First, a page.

05/09/2018 – wet-green GmbH — auf Deutsch lesen
Olive leather from Reutlingen
“Every effort to make the production of leather less harmful to people and the environment is respectable,” say wet-green. “That’s not enough for us!”
It was many years ago that Dr. Heinz-Peter Germann, Stefan Banaszak and Thomas Lamparter put together a team to produce a sustainable, 100% plant-based tanning agent. The aim was to be able to produce a high-quality, refined and versatile leather that was in no way inferior to conventionally produced leather but at the same time was produced in an ecologically sound, economical and socially sustainable manner.
Tanning agent from olive leaves
The patented wet-green OBE tanning agent is derived from the leaves of olive trees growing in the Mediterranean region. The agent is actually edible, although it has a bitter taste. The concentrate, of 100% vegetable origin, is based on an aqueous olive leaf extract containing tanning agents that are also present in extra virgin olive oil and in natural cosmetics. The agent is absolutely harmless to health and has been awarded the ‘Very good’ seal by Dermatest.
The Reutlingen-based company is justifiably proud of its gold Cradle to Cradle certificate. The leaves that are collected as a by-product of the olive harvest are generally burnt. By using them as a raw material for the tanning agent, CO2 emissions are substantially reduced and neither foodstuffs nor agricultural land are used. More than that – sale of the leaves opens up a new source of income for olive growers. The wet-green OBE tanning agent is fully bio-degradable and is free from metals, synthetic chemical reactive tanning agents and other harmful materials. Its use in tanning also eliminates or reduces the use of acids, salts, syntans and dyes. The independent EPEA Institute states that “from a Cradle to Cradle perspective, [the wet-green OBE tanning agent] represents the ideal alternative tanning process.” This is partly due to the fact that compared to other vegetable tanning agents, water consumption is significantly lower when tanning with the olive leaf agent – indeed, it is comparable to that of chrome-tanned leather.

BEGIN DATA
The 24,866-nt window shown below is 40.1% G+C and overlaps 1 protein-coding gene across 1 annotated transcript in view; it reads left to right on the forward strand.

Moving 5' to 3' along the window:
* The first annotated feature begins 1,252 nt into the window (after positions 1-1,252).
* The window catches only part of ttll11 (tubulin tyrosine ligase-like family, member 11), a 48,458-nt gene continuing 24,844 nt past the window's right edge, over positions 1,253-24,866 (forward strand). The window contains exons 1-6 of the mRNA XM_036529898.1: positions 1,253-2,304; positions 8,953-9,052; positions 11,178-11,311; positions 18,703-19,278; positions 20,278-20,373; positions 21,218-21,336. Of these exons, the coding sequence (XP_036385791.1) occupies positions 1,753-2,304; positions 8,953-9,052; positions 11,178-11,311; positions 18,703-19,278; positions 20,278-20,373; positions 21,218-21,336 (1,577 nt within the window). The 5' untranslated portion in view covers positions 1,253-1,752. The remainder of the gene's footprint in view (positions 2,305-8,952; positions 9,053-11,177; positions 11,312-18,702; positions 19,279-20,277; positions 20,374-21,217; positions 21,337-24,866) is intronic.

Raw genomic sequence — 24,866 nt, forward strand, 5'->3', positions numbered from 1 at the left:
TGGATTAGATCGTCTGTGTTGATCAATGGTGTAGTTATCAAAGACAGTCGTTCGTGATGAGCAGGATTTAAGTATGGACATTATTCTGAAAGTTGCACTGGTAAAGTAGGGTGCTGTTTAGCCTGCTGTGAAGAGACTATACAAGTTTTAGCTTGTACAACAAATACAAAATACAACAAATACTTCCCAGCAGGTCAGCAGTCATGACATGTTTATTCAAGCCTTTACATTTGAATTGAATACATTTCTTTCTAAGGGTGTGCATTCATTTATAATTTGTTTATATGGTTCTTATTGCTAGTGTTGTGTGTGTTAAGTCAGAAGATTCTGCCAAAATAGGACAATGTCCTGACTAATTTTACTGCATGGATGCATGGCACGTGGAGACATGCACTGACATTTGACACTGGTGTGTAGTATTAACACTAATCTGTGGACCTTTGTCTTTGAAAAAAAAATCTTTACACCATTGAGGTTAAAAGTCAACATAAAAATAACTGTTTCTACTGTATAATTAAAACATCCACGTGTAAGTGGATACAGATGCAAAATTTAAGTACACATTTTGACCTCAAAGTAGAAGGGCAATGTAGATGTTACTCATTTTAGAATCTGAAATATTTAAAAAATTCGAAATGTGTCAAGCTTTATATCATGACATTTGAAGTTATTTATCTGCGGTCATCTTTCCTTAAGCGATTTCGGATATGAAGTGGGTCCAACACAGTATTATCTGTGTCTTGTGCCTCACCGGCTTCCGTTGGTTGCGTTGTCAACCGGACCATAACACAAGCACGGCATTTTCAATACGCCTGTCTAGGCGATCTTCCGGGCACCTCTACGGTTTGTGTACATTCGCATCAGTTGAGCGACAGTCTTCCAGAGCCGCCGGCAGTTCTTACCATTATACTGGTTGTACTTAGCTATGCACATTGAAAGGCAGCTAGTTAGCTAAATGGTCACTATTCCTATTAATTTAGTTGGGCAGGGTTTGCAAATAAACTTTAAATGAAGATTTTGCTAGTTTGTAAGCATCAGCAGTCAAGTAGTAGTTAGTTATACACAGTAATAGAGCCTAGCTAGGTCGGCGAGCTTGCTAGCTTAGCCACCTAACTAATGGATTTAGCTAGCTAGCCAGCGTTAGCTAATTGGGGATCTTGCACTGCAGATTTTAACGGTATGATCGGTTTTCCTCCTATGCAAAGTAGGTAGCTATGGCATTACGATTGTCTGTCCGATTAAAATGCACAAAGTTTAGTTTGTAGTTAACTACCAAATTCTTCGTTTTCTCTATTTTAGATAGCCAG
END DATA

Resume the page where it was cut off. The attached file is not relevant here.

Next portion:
The concentrate also gets top marks in the fields of hazardous characteristics, material health, tanning process, recyclability and social fairness. The agent is not corrosive, nor does it come under the auspices of the Hazardous Goods Regulations, which is especially important where logistics is concerned.
Although the quantities involved are small, olive leathers are already in use in a wide variety of products, including in leather seats for the automotive sector, in the production of sofas and chairs for the furniture industry, by shoe manufacturers and by producers of high-quality leather clothing, bags and accessories.
More and more often, rediscovered fields of master craftsmanship are running up against the desire for luxurious but ethically responsible products. The wet-green company coined for itself the term ‘luxtainability’ to describe the luxury of affording sustainably produced goods.
by Reiner Knochel